Eggs – Good Or Bad For The Prostate?

Eggs are a dietary staple in most parts of the world.

Go to America, and you’ll get fried eggs with ham, an old-fashioned American classic.

Go to the UK, and you might find eggs boiled or scrambled as part of a standard breakfast.

Or in Korea, where you’ll get eggs cracked and cooked on top of hot rice dishes to complement an already tasty and nutritious meal.

The point is, eggs have become a central component in people’s diets across the world for a few simple reasons:

  • They’re cheap.

  • Nutrient-dense.

  • An excellent protein source.

  • Packed with healthy mono- and polyunsaturated fats.

  • Contain minerals like iron, and vitamins A, B, and D (Keum 2015).

However, eggs are also a major contributor to choline in the American diet.

Choline is an essential nutrient required for various bodily functions, but concerns have been raised about its potential association with prostate cancer development. This article aims to explore the link between choline from eggs and prostate cancer risk.

This article will explore the current understanding and ongoing research regarding the potential link between eggs and prostate cancer risk.

Do eggs cause prostate cancer?

According to a study published in Cancer Prevention Research, eating eggs could increase your chances of being diagnosed with prostate cancer. The study followed a large group of 27,607 men over 14 years (1994-2008).

The study suggests that men who consumed 2.5 or more eggs per week had an 81 percent higher risk of developing advanced prostate cancer compared to those with lower egg consumption

However, there are a few problems with this study.

So before you panic, let’s take a look at what they are…

First of all, only 199 out men out of 27,607 developed advanced prostate cancer. Only 0.72 percent of the participants developed advanced prostate cancer, which raises questions about the statistical significance of the observed association.

Researchers also found that men who ate more eggs were also likely to exercise less, smoke, have a high Body Mass Index (BMI), or have a family history of prostate cancer.

The study identifies associations between egg consumption and increased risk but does not establish causation. Other lifestyle factors, such as exercise, smoking, BMI, and family history, may contribute to the observed association.

While the prospective study controlled the above factors, there were likely other factors that were not accounted for, which silently contributed to the increased risk of prostate cancer.

Participants were required to answer questionnaires about their eating habits every four years.

It’s important to acknowledge the presence of recall bias in the study, as participants’ ability to accurately remember their dietary habits over a four-year period may impact the reliability of the findings.

A more recent meta-analysis of observational studies published in the British Journal of Nutrition also looked at the effects of egg intake on prostate cancer risk (Keum 2015).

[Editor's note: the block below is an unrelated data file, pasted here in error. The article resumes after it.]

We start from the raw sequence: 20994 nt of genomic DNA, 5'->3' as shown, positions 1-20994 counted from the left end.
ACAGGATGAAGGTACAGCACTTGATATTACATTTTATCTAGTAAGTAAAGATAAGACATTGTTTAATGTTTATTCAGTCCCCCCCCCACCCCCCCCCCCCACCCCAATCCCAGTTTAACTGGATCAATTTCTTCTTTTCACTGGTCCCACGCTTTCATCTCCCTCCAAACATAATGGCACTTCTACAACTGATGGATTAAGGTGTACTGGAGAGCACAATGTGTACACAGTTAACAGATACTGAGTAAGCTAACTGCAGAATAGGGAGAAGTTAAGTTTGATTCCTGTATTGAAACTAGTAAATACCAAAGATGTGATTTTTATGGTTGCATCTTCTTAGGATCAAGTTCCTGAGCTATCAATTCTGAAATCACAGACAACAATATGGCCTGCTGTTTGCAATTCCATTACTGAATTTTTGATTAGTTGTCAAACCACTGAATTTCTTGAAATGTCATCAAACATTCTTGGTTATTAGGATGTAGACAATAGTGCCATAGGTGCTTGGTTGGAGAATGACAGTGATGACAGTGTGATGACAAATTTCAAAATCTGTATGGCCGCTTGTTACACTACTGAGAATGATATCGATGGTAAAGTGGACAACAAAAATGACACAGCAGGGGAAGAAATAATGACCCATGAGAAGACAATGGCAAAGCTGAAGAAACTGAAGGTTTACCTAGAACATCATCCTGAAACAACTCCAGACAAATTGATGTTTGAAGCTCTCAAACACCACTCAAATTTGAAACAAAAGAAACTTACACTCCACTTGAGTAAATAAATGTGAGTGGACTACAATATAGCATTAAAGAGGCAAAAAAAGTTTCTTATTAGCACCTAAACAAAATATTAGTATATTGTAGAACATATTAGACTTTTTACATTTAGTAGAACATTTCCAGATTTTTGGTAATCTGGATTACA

10 studies were included to examine prostate cancer risk, and 4 studies were included to investigate the risk of death from prostate cancer.

A more recent meta-analysis published in the British Journal of Nutrition suggested that higher egg consumption did not significantly increase the risk of developing prostate cancer. However, it’s important to note that associations with prostate cancer mortality were observed in men with high egg consumption, potentially influenced by factors such as red meat intake.

However, for men with prostate cancer, consuming eggs increased the risk of prostate cancer mortality. It should be noted, however, that men with high egg consumption also had higher red meat intake (Keum 2015).

Given there is a clear link between high red meat intake and an increased risk of prostate cancer, it’s possible the higher risk of death was due to red meat rather than eggs.

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What role does choline play?

Choline, an essential nutrient crucial for cell repair and division, is abundant in eggs, with approximately 683 mg per 100 grams of yolk.

Eggs are the most abundant source of choline, with about 683 mg choline per 100 grams of yolk.

Concerns arise from the presence of choline in prostate cancer cells, leading to questions about its potential role in increasing the risk of prostate cancer.

Additionally, dietary choline undergoes transformation into trimethylamine (TMAO) in the gut, a process implicated in potential health implications.

Research has suggested that the trimethylamine produced from high levels of dietary choline intake “may increase inflammation, which in turn, could promote prostate cancer progression to lethal disease.”

A study looking at the relationship between choline intake and aggressive prostate cancer was published in The American Journal of Clinical Nutrition (Richman 2012).

There were 47896 men involved in the study. Their diet was assessed 6 times over 22 years.

According to a study published in The American Journal of Clinical Nutrition (Richman 2012), men with the highest choline intake experienced a 70% increased risk of developing aggressive prostate cancer compared to those with the lowest choline intake.

It’s important to note that the observed association is limited to a specific population in America. Further studies in diverse populations are necessary to establish the global relevance of the link between choline and prostate cancer (Richman 2012).

A challenge to the hypothesis linking choline in eggs to prostate cancer risk is the presence of more significant contributors to choline in the American diet, such as wheat germ (NIH). It’s worth noting that despite wheat germ’s choline content, no study has reported a link between wheat germ and prostate cancer.

However, no study has reported a link between wheat germ and prostate cancer. Soybeans/ soy are another food staple rich in choline…yet once again, no connection has been made to prostate cancer (NIH).